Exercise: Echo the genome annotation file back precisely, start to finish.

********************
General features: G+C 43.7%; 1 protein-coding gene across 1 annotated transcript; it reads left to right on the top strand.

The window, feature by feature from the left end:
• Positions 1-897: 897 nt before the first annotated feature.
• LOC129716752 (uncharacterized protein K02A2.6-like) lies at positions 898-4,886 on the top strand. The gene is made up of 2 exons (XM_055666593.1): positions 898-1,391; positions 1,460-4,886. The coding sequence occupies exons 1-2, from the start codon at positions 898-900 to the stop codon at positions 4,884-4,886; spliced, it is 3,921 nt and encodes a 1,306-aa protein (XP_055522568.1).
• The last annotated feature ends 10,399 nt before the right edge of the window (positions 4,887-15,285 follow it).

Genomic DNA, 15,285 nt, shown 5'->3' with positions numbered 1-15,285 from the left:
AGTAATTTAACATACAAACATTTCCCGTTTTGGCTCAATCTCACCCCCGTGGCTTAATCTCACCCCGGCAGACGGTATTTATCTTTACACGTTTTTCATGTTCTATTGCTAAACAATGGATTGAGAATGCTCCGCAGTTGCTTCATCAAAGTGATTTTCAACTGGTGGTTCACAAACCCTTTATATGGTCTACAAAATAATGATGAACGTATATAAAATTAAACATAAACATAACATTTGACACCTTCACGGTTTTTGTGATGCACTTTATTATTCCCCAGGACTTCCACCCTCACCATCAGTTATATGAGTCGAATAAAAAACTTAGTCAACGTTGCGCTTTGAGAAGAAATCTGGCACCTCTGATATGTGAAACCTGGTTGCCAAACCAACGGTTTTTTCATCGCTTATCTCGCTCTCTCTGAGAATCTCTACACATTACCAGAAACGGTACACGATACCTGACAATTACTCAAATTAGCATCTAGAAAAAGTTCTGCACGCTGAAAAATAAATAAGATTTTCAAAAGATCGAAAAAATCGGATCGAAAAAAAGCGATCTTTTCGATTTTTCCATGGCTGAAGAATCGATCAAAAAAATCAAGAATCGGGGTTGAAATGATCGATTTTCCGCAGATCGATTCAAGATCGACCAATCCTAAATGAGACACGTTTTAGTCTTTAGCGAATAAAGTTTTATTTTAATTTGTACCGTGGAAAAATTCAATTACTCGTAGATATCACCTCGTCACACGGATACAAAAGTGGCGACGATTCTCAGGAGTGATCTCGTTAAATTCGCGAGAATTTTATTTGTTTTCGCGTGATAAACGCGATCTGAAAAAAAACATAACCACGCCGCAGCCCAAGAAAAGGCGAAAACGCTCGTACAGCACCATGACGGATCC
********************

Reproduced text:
General features: G+C 43.7%; 1 protein-coding gene across 1 annotated transcript; it reads left to right on the top strand.

The window, feature by feature from the left end:
• Positions 1-897: 897 nt before the first annotated feature.
• LOC129716752 (uncharacterized protein K02A2.6-like) lies at positions 898-4,886 on the top strand. The gene is made up of 2 exons (XM_055666593.1): positions 898-1,391; positions 1,460-4,886. The coding sequence occupies exons 1-2, from the start codon at positions 898-900 to the stop codon at positions 4,884-4,886; spliced, it is 3,921 nt and encodes a 1,306-aa protein (XP_055522568.1).
• The last annotated feature ends 10,399 nt before the right edge of the window (positions 4,887-15,285 follow it).

Genomic DNA, 15,285 nt, shown 5'->3' with positions numbered 1-15,285 from the left:
AGTAATTTAACATACAAACATTTCCCGTTTTGGCTCAATCTCACCCCCGTGGCTTAATCTCACCCCGGCAGACGGTATTTATCTTTACACGTTTTTCATGTTCTATTGCTAAACAATGGATTGAGAATGCTCCGCAGTTGCTTCATCAAAGTGATTTTCAACTGGTGGTTCACAAACCCTTTATATGGTCTACAAAATAATGATGAACGTATATAAAATTAAACATAAACATAACATTTGACACCTTCACGGTTTTTGTGATGCACTTTATTATTCCCCAGGACTTCCACCCTCACCATCAGTTATATGAGTCGAATAAAAAACTTAGTCAACGTTGCGCTTTGAGAAGAAATCTGGCACCTCTGATATGTGAAACCTGGTTGCCAAACCAACGGTTTTTTCATCGCTTATCTCGCTCTCTCTGAGAATCTCTACACATTACCAGAAACGGTACACGATACCTGACAATTACTCAAATTAGCATCTAGAAAAAGTTCTGCACGCTGAAAAATAAATAAGATTTTCAAAAGATCGAAAAAATCGGATCGAAAAAAAGCGATCTTTTCGATTTTTCCATGGCTGAAGAATCGATCAAAAAAATCAAGAATCGGGGTTGAAATGATCGATTTTCCGCAGATCGATTCAAGATCGACCAATCCTAAATGAGACACGTTTTAGTCTTTAGCGAATAAAGTTTTATTTTAATTTGTACCGTGGAAAAATTCAATTACTCGTAGATATCACCTCGTCACACGGATACAAAAGTGGCGACGATTCTCAGGAGTGATCTCGTTAAATTCGCGAGAATTTTATTTGTTTTCGCGTGATAAACGCGATCTGAAAAAAAACATAACCACGCCGCAGCCCAAGAAAAGGCGAAAACGCTCGTACAGCACCATGACGGATCC